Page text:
So there was an abundance of snow most everywhere in the West last season and that bodes well for snowmobile sales, right?
Well, kind of. The West fared better than the rest of the snowbelt, showing a minuscule 1.65 percent drop in sales compared to 9.1 percent for U.S. sales. Still, that’s not much to crow about if you’re a snowmobile manufacturer or sled dealer.
Once again we present our exclusive look at snowmobile sales in the western United States, for all of America and worldwide.
Western United States
The last time we had positive numbers (read: growth) in the West was in 2000, when there was a 1.1 percent increase in snowmobile sales. On the bright side, we haven’t had double digit losing numbers since 2002 and this year’s drop of 1.65 percent is less than last season’s 1.76 percent loss.
Another interesting figure is the percentage of national sales that units sold in the western United States represents. Last year the West accounted for 24 percent of all snowmobile sales in America. This year that jumped a significant 2 percent to 26 percent, the highest ever. That means two things. First, the West continues to be an important segment for the manufacturers and second, snow conditions in the Midwest still suck (unfortunately).
The picture here is a little more distressing. The number of units sold—91,670—slid below the 100,000 mark for the first time since 1993. And the last time the number of snowmobiles sold nationwide was on the positive side was 2001.
The number of sleds sales rang up the tills to the tune of $740 million, which is $85 million less than the previous year. While we’re not privy to the exact details of all aspects of snowmobile sales, we can only speculate that the loss is partly due to the sale of more non-current models, which fetch a smaller sales price than current models do. The average cost of a snowmobile in 2006 was a little more than $8,000. Multiply that by the number of units not sold compared to the previous year (9,229) and you get $73 million. That tells us some of the units sold didn’t go for the $8,000 price tag but for less. No matter how you look at it, an $85 million hit is significant. And, as you can imagine, that has a trickle-down effect throughout the industry.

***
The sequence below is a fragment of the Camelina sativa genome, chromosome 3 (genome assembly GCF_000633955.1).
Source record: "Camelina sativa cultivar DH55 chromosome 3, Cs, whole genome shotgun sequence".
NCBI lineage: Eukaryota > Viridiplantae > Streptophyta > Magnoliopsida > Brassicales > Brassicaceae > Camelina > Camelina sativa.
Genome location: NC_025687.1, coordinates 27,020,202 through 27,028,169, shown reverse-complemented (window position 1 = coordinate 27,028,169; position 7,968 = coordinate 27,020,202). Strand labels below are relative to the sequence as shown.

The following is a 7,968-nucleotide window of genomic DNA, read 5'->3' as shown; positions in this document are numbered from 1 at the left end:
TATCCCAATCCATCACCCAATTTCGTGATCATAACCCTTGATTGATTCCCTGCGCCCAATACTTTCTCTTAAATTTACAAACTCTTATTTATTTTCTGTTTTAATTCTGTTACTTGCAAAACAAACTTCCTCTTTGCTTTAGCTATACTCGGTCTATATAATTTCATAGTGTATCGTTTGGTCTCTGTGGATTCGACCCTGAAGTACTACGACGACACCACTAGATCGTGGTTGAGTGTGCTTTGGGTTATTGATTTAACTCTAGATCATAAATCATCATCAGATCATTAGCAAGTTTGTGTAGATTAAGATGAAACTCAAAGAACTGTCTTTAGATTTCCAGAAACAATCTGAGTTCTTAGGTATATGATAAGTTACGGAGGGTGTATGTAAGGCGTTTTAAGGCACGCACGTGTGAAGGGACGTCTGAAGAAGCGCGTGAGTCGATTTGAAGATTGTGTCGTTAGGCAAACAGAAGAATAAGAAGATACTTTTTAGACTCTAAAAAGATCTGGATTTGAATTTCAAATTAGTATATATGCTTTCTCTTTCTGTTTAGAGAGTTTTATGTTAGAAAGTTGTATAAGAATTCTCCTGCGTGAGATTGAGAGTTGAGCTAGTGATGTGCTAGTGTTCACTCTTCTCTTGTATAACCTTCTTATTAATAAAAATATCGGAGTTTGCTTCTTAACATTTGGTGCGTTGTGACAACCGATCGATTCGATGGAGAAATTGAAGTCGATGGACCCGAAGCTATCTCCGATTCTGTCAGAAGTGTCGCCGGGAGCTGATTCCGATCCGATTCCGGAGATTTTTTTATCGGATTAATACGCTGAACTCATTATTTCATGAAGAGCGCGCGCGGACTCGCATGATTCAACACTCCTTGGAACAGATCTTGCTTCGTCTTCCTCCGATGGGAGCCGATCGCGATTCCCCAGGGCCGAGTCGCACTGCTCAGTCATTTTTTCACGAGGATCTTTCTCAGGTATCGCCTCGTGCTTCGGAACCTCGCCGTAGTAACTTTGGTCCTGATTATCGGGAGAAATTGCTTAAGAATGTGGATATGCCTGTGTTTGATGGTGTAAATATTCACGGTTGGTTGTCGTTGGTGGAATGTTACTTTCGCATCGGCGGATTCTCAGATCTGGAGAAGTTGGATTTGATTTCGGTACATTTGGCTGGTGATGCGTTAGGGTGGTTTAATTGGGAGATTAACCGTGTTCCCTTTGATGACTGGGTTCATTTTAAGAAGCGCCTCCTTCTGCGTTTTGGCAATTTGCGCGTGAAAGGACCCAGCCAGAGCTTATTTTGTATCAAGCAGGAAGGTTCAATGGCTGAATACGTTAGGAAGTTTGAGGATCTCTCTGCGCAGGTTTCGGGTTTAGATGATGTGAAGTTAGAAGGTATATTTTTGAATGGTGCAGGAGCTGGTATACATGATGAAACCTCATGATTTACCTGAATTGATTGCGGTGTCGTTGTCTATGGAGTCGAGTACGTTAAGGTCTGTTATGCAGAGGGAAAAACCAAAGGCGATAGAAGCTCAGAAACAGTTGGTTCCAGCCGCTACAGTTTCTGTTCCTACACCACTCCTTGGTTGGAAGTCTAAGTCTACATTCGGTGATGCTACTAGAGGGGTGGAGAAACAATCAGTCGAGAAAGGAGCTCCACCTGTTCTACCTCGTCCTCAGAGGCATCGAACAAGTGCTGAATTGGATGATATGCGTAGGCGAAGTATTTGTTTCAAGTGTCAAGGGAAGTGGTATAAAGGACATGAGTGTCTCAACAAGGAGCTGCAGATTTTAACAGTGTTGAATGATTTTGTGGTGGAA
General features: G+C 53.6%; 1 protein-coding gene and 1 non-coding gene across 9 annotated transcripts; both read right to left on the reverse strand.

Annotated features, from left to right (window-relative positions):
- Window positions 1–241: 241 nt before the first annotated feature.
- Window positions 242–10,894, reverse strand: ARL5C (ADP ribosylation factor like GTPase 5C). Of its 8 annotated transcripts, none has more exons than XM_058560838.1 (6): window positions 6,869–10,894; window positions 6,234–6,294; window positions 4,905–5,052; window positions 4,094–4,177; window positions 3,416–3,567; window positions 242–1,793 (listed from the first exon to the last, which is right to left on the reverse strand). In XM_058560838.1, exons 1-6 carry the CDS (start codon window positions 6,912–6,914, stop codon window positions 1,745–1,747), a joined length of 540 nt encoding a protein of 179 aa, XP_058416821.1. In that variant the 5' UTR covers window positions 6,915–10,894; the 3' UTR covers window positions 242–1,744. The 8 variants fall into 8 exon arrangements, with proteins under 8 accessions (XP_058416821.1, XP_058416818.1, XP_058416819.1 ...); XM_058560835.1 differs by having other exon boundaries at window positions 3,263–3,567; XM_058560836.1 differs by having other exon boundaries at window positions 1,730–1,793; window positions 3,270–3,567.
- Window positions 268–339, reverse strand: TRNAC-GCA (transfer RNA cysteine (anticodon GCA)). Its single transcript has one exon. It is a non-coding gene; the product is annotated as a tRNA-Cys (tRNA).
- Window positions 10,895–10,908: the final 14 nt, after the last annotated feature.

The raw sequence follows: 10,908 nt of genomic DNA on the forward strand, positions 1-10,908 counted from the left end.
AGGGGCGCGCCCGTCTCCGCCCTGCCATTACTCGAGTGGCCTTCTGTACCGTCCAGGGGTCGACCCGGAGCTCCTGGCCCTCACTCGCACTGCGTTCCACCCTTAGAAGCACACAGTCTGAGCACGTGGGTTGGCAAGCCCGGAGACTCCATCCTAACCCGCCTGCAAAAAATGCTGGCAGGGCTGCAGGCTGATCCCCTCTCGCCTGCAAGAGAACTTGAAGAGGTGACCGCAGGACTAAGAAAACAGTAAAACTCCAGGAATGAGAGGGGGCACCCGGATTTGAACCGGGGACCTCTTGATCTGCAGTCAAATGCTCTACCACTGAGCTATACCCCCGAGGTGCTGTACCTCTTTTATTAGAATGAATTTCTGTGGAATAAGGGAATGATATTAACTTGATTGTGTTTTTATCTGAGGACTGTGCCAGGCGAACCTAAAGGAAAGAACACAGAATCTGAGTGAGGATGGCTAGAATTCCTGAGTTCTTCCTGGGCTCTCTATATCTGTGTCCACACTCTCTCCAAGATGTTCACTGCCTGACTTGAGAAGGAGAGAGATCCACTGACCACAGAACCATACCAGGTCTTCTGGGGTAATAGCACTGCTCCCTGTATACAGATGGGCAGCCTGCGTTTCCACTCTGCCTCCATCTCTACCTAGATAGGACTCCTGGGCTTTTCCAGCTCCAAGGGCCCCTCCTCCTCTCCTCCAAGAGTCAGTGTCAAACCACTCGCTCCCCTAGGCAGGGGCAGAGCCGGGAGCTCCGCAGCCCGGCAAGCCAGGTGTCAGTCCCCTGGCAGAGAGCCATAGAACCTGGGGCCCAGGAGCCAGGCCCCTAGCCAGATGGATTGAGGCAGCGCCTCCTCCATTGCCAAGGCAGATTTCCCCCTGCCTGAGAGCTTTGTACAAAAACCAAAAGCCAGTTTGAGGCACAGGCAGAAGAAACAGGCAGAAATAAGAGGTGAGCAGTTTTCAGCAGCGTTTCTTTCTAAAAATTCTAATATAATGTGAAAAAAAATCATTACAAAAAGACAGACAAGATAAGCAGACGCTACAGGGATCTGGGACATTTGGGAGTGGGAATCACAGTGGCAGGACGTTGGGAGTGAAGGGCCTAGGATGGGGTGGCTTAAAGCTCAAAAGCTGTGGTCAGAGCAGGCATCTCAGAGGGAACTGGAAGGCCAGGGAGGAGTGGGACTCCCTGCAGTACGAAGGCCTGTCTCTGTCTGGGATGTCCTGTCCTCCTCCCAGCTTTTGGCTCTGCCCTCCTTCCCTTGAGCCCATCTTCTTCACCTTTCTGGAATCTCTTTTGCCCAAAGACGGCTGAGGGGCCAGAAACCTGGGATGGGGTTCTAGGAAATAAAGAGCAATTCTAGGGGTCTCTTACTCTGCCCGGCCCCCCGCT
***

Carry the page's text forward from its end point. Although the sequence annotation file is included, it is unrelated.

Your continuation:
U.S. sales represent the bulk of worldwide sales so it’s no big surprise that worldwide sales were down too, 5.1 percent, about one percent higher than a year ago. Canadian sales slipped 7.2 percent while sales outside North America rose a healthy 13.9 percent. Snowmobile sales outside North America take place primarily in Norway, Finland, Sweden and Russia, although, as we pointed out in the snowmobile news section of SnoWest.com on Feb. 8, sleds are being sold in Australia, Turkey and even Brazil.
International Snowmobile Manufacturers Association President Ed Klim said the manufacturers are hoping the new gosnowmobiling.org website will help educate the general public about our sport and they will ultimately be interested enough to try—and buy—a snowmobile. Klim also commented that research shows the No. 1 competitor to snowmobiling is cruise lines. We would never have guessed that.
Snow Blast 2 was more of what the original Snow Blast was—fun.
Except this year the snow was more plentiful and there was the addition of a WPSA national race. Bonus.
Anyone who wanted to could ride the 2007 sleds and with this year’s bountiful snow in and around West Yellowstone, lots of riders took Cat up on its offer. Sledders were able to see why Cat is claiming this season is its biggest and best ever in terms of new machines.
This year also saw the big name snocross racers hit the snow in a national event for two days of high octane racing. And it seemed only fitting that two “local” racers from eastern Idaho, Kurtis Crapo (Pro Stock) and brother Shaun Crapo (Pro Open), took home the winning hardware.
Cat, along with the community of West Yellowstone, also provided another great concert after dark. Country stars Blake Shelton and Jo Dee Messina provided the entertainment despite some pretty cold temps.